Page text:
Urgent aid is needed for Mozambique'd deepening humanitarian crisis after deadly attacks by militants affiliated with the Islamic State group.
The largely homegrown militancy, known locally as Al-Shabaab, has grown in power since 2017 and in capturing towns, commits brutal killings on civilians such as beheadings. More than 700,000 have been displaced across Mozambique.
On March 24, the northern Cabo Delgado province took a turn for the worst after their latest attack on the town of Palma.
Thousands were killed and tens of thousands are homeless.
"In relation to these displaced people coming from Palma, 30,000 people, the needs for assistance for about one month are estimated at about 41 million Meticals (around 600,000 US dollars)," said Cesar Tembe, director of the Prevention and Mitigation Area of the National Institute for Disaster Risk Management and Reduction.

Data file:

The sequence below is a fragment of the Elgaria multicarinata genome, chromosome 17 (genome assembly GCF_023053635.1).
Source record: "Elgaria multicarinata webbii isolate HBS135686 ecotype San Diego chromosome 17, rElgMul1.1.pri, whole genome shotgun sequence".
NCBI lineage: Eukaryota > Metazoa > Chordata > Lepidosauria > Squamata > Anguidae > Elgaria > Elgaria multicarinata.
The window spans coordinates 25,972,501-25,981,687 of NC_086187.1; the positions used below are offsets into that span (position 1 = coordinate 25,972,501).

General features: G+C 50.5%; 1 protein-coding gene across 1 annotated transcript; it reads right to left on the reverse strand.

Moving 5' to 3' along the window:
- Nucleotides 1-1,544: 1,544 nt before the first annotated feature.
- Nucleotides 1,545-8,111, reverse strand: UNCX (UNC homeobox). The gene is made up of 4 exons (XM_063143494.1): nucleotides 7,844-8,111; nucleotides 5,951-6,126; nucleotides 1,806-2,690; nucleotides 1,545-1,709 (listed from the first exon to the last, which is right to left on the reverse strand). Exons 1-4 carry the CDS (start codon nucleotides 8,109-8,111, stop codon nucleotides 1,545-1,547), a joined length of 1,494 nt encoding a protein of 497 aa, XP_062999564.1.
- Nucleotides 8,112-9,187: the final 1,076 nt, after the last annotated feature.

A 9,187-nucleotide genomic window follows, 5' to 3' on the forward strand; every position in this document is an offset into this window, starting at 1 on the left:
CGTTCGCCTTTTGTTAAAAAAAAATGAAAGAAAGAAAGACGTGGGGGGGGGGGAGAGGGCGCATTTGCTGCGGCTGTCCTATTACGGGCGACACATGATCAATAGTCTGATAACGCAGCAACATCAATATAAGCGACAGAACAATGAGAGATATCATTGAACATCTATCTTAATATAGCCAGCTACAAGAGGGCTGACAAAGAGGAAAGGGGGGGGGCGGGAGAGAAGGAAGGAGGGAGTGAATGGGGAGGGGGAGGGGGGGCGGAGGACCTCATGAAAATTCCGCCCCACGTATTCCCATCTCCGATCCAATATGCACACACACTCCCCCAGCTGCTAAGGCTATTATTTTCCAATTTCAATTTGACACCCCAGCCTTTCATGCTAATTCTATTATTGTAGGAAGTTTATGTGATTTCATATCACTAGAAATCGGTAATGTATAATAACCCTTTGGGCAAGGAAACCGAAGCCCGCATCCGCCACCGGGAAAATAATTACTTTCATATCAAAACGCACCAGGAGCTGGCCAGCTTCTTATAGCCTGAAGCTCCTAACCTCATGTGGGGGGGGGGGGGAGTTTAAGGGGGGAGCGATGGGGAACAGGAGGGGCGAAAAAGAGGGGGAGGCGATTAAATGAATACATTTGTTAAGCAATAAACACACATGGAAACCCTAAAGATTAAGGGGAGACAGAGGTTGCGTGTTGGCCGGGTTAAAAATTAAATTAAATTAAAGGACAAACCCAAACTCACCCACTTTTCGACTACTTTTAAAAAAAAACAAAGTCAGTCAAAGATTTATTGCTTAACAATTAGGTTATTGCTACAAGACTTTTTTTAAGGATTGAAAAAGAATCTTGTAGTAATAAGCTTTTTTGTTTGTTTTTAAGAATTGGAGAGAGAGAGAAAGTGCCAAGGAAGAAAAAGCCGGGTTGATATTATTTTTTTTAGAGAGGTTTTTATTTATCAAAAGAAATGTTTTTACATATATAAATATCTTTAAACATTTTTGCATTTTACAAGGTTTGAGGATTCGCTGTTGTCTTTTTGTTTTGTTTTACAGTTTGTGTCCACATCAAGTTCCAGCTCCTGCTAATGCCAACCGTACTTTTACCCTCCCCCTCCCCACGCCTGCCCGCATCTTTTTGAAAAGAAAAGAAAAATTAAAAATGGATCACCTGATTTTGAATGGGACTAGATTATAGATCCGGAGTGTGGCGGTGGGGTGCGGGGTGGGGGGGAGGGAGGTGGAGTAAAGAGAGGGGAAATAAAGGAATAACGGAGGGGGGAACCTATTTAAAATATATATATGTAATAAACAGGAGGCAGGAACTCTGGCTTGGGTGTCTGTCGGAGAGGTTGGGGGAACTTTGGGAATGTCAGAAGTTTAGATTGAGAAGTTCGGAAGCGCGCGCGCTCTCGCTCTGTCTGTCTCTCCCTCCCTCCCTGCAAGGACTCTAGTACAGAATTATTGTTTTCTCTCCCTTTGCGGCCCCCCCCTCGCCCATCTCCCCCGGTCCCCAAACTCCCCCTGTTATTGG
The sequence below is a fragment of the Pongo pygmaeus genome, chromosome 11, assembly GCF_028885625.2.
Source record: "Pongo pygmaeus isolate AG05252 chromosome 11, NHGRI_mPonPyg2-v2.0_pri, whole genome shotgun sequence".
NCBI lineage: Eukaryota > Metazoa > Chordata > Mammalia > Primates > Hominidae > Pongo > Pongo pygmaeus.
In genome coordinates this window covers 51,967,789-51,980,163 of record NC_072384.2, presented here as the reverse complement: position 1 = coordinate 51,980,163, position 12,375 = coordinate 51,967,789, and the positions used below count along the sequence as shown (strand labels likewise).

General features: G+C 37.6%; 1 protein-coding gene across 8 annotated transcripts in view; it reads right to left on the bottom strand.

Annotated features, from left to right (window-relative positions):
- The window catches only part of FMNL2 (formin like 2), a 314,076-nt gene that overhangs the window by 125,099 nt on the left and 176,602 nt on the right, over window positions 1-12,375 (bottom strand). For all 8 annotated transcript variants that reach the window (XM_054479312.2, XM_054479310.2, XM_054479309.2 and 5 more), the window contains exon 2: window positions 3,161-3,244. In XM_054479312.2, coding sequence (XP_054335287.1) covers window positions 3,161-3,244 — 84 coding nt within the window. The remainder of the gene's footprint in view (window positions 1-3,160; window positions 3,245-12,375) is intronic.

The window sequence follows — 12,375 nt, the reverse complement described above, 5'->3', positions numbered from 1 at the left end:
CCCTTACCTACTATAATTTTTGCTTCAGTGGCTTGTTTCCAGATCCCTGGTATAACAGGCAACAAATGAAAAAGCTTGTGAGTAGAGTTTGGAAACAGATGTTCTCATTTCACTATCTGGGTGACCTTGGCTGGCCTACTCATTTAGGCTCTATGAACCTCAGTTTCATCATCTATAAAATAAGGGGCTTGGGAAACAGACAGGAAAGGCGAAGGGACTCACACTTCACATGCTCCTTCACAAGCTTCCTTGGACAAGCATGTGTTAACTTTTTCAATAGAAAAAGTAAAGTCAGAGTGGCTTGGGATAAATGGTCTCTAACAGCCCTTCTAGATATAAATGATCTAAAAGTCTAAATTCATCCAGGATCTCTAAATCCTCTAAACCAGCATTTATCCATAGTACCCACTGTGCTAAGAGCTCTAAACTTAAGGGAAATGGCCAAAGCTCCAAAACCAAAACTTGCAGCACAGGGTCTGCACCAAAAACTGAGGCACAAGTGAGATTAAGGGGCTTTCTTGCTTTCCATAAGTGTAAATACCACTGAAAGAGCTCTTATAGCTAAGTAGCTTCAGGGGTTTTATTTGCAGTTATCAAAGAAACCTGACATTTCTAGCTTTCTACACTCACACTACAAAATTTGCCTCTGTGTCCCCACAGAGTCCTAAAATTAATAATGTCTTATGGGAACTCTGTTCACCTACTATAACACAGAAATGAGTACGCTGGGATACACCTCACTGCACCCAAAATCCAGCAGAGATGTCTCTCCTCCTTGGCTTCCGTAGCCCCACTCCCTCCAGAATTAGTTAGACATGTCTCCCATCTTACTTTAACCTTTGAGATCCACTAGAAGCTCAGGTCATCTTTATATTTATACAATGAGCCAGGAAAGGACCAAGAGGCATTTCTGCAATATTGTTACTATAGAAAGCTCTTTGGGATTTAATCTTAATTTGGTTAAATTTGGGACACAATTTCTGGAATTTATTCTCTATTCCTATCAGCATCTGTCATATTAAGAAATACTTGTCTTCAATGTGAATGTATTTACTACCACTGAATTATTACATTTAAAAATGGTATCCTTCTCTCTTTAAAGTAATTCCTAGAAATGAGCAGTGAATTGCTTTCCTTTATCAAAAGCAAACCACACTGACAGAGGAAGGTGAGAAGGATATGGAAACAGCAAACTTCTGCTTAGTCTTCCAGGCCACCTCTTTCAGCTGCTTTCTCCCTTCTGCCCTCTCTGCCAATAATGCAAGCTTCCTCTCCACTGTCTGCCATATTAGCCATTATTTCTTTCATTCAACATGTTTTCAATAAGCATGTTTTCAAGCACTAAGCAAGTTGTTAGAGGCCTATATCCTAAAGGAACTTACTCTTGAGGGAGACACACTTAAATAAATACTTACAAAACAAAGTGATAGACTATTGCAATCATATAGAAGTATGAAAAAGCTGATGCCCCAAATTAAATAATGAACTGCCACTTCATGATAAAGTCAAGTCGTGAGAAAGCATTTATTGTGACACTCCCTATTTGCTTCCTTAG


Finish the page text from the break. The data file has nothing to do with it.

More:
The assault on the town lasted 12 days before the Mozambican military said on Monday it had regained control of the town.
Thousands poured into Cabo Delgado’s capital Pemba, which is already brimming with people displaced by previous attacks and the 2019 cyclone.
The strategic province of Cabo Delgado borders Tanzania and is an area that is rich in natural gas.
The attack also forced French energy giant Total to suspend operations and evacuate staff from its Afungi liquid natural gas (LNG) facility near Palma.